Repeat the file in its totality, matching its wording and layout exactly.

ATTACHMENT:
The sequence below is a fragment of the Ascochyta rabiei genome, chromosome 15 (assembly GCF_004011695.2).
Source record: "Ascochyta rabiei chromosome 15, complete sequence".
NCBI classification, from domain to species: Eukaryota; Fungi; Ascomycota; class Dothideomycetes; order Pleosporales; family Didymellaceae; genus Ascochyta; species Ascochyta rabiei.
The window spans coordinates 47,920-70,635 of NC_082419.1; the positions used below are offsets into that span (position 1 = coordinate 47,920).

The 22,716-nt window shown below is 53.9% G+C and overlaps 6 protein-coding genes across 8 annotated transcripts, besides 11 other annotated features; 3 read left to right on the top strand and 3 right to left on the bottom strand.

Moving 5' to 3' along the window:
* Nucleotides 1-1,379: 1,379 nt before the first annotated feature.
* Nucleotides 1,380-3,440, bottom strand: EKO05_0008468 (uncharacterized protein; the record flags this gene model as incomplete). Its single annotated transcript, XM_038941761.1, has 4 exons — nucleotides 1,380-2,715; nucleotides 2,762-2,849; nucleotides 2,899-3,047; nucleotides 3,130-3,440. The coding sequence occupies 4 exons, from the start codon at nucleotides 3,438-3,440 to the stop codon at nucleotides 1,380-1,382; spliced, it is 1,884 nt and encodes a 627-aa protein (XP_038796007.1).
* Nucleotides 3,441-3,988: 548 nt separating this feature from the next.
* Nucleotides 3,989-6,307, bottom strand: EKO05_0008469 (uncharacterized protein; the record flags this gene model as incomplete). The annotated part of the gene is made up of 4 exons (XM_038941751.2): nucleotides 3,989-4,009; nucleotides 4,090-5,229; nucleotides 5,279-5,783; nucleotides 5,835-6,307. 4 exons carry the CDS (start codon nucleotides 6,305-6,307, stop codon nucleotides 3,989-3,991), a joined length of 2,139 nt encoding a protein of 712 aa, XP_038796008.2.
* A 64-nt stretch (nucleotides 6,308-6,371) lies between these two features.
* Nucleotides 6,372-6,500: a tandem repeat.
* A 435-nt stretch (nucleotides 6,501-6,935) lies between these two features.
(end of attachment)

The sequence below is a fragment of the Ascochyta rabiei genome, chromosome 15 (assembly GCF_004011695.2).
Source record: "Ascochyta rabiei chromosome 15, complete sequence".
NCBI classification, from domain to species: Eukaryota; Fungi; Ascomycota; class Dothideomycetes; order Pleosporales; family Didymellaceae; genus Ascochyta; species Ascochyta rabiei.
The window spans coordinates 47,920-70,635 of NC_082419.1; the positions used below are offsets into that span (position 1 = coordinate 47,920).

The 22,716-nt window shown below is 53.9% G+C and overlaps 6 protein-coding genes across 8 annotated transcripts, besides 11 other annotated features; 3 read left to right on the top strand and 3 right to left on the bottom strand.

Moving 5' to 3' along the window:
* Nucleotides 1-1,379: 1,379 nt before the first annotated feature.
* Nucleotides 1,380-3,440, bottom strand: EKO05_0008468 (uncharacterized protein; the record flags this gene model as incomplete). Its single annotated transcript, XM_038941761.1, has 4 exons — nucleotides 1,380-2,715; nucleotides 2,762-2,849; nucleotides 2,899-3,047; nucleotides 3,130-3,440. The coding sequence occupies 4 exons, from the start codon at nucleotides 3,438-3,440 to the stop codon at nucleotides 1,380-1,382; spliced, it is 1,884 nt and encodes a 627-aa protein (XP_038796007.1).
* Nucleotides 3,441-3,988: 548 nt separating this feature from the next.
* Nucleotides 3,989-6,307, bottom strand: EKO05_0008469 (uncharacterized protein; the record flags this gene model as incomplete). The annotated part of the gene is made up of 4 exons (XM_038941751.2): nucleotides 3,989-4,009; nucleotides 4,090-5,229; nucleotides 5,279-5,783; nucleotides 5,835-6,307. 4 exons carry the CDS (start codon nucleotides 6,305-6,307, stop codon nucleotides 3,989-3,991), a joined length of 2,139 nt encoding a protein of 712 aa, XP_038796008.2.
* A 64-nt stretch (nucleotides 6,308-6,371) lies between these two features.
* Nucleotides 6,372-6,500: a tandem repeat.
* A 435-nt stretch (nucleotides 6,501-6,935) lies between these two features.